David Anderson and Amber Wales, University of Lincoln
We explore how euro-style tabletop board games can address graduate skills gaps of 21st century leaders.  We discuss which managerial skills and behaviours are best developed through euro-style board games and the different mechanisms for creating student engagement and the potential for developing student employability within and beyond the curriculum. 
LOCATION: ATB3207     

Special Interest Group: Early Careers Research
Hosted by SIG Convenors Kiu Sum and John Lean 

Paper: The Leeds Psychology Learning Community Project
Madeleine Pownall, Sarah Amin, Izzy Kedge and Richard Harris, University of Leeds
In 2019, we, three Psychology Postgraduate Teaching Assistants (PGTAs) from the School of Psychology, launched the Learning Community Project. The aim of this PGR-led initiative was initially to both extend and promote the School’s current pedagogic and community activities, through partnership with both staff and students.  
LOCATION: ATB3208             
THEME: Inclusive Practice

Workshop: Special Interest Group – Inclusive Practice
Embedding Mental Wellbeing at De Montfort University
Hosted by SIG Convenor Paddy Turner

Presenters: R. Davies and R. Furmonaviciene (staff), V Allen and S. Loderpet Subbavenugopal (students) 
Student mental wellbeing is an area of concern across the sector. This workshop discusses how support for mental wellbeing was embedded in curriculum activities on BSc Biomedical Science course and considers wider questions and issues that this approach raises.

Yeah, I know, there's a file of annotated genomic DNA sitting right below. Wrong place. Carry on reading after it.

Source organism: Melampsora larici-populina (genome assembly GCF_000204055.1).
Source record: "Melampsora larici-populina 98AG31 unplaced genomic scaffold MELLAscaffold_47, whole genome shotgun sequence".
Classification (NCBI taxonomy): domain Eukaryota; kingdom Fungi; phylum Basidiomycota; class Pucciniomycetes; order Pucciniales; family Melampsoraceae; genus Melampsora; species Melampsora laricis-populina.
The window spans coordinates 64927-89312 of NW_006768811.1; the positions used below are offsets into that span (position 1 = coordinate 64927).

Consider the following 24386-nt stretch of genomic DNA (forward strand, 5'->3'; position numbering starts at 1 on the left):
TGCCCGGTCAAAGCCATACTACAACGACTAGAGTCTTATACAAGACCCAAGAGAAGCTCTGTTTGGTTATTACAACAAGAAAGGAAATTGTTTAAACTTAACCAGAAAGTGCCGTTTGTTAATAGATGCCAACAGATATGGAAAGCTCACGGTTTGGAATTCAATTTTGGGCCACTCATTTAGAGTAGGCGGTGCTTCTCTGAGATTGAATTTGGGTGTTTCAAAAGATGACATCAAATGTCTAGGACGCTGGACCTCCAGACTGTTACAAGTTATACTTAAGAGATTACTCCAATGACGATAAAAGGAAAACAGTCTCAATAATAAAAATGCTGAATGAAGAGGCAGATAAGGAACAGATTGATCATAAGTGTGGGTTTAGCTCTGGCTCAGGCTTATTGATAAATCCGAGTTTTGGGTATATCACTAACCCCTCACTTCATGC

LOCATION: ATB3101            
THEME: Student as Producer/Partners in Practice

Paper: Inclusive co-creation supports equitable transitions: student-produced formative assessments raise everybody’s confidence, skills and representation
Parag Bhatt, Furaiya Spibey, Muhammed Allana and Prof. Jo Rushworth, De Montfort University and University of Lincoln
Our student-created formative assessments for large, diverse, first-year student cohorts increased their confidence, skills and test scores, without any significant differences in confidence or enjoyment between students of different ethnicity, gender, age and disability. Thus, co-created formative assessments can support inclusive, equitable transitions for all.   

Paper: Skills sharing in the Festival of Learning: A student-led approach to cross-disciplinary skills development